Lot 371: Dimitri Hadzi
Incised signature with edition in Roman numerals near base
51.5" x 17" x 15" (Base only: 15" x 17" x 18")
Provenance: Felix Landau Gallery, Los Angeles;
Private Collection, California (acquired directly from the above, 1969)
Illustrated: Demetres, Charles. Dimitri Hadzi: Recent Sculpture. Los Angeles: Felix Landau Gallery, 1969. #23.
Literature: Dimitri Hadzi. Summer Artist-In-Residence. Hanover: Jaffe-Friede Gallery, 1969. unpaginated.
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Internationally recognized American sculptor Dimitri Hadzi (1921-2006) created modern bronze sculptures that evoke classical subjects through a careful interplay of abstract forms and open space. Raised in Brooklyn, New York, Hadzi studied art at Cooper Union and earned a Fulbright Scholarship to study in Greece upon graduating in 1950. He was immediately impressed with the ancient sculpture he could only encounter in museums as a child, “I was stunned. Very great invention was involved, and what was powerful to me was their interaction with the architecture of the Parthenon.” Preferring to learn from the masters of classical antiquity to “do something as new as possible,” Hadzi moved to Rome and didn’t return to the United States until the mid-1970s. As the American representative to the Venice Biennales of 1956, 1958, and 1962, he was at the forefront of European Modernism. Museums such as the Guggenheim, the Museum of Modern Art, New York, and the Hirshhorn Museum and Sculpture Garden purchased his work for their permanent collections. Thera II (1967-68) stands “like a ceremonial object placed on a tripod,” achieving a balance of vertical columns and bulbous masses. The sculpture is reminiscent of some of his major commissions such as K. 458 The Hunt (1966) in Avery Hall at the Lincoln Center for the Performing Arts in New York and Thermopylae (1969) on the plaza of the Walter Gropius designed John F. Kennedy Office Building.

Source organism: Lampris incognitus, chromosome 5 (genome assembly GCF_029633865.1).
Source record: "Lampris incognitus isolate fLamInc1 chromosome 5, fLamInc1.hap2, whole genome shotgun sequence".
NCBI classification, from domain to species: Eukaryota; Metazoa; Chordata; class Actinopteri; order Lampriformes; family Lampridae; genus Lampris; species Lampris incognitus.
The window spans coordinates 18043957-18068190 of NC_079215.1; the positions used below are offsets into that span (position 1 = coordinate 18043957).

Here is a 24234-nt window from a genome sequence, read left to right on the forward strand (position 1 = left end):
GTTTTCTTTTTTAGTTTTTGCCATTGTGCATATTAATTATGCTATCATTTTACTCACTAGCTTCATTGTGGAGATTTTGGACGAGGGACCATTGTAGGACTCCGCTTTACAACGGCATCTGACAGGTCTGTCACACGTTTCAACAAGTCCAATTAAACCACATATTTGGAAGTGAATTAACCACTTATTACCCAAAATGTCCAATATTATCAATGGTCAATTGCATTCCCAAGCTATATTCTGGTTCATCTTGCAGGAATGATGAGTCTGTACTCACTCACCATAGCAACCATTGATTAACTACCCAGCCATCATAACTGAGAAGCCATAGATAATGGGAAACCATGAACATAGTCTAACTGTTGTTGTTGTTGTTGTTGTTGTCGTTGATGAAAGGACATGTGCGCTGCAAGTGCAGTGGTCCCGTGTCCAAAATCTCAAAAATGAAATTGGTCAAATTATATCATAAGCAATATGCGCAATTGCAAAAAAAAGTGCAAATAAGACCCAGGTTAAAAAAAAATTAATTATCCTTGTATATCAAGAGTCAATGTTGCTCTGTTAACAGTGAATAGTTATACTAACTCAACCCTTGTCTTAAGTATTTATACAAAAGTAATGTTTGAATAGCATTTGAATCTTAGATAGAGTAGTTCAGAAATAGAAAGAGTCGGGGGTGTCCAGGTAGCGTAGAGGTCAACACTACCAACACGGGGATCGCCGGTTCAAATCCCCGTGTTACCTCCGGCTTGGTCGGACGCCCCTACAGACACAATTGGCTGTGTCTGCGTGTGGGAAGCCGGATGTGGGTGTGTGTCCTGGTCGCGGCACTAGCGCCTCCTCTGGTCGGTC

Fox, Margalit. “Dimitri Hadzi, 85, Sculptor and Art Professor, Is Dead.” NYTimes.com. New York Times, 1 May 2006. Web. 30 Mar 2013.
Selz, Peter, Joseph Masheck, and Debra Bricker Balken. Dimitri Hadzi. New York: Hudson Hills Press, 1996. Print.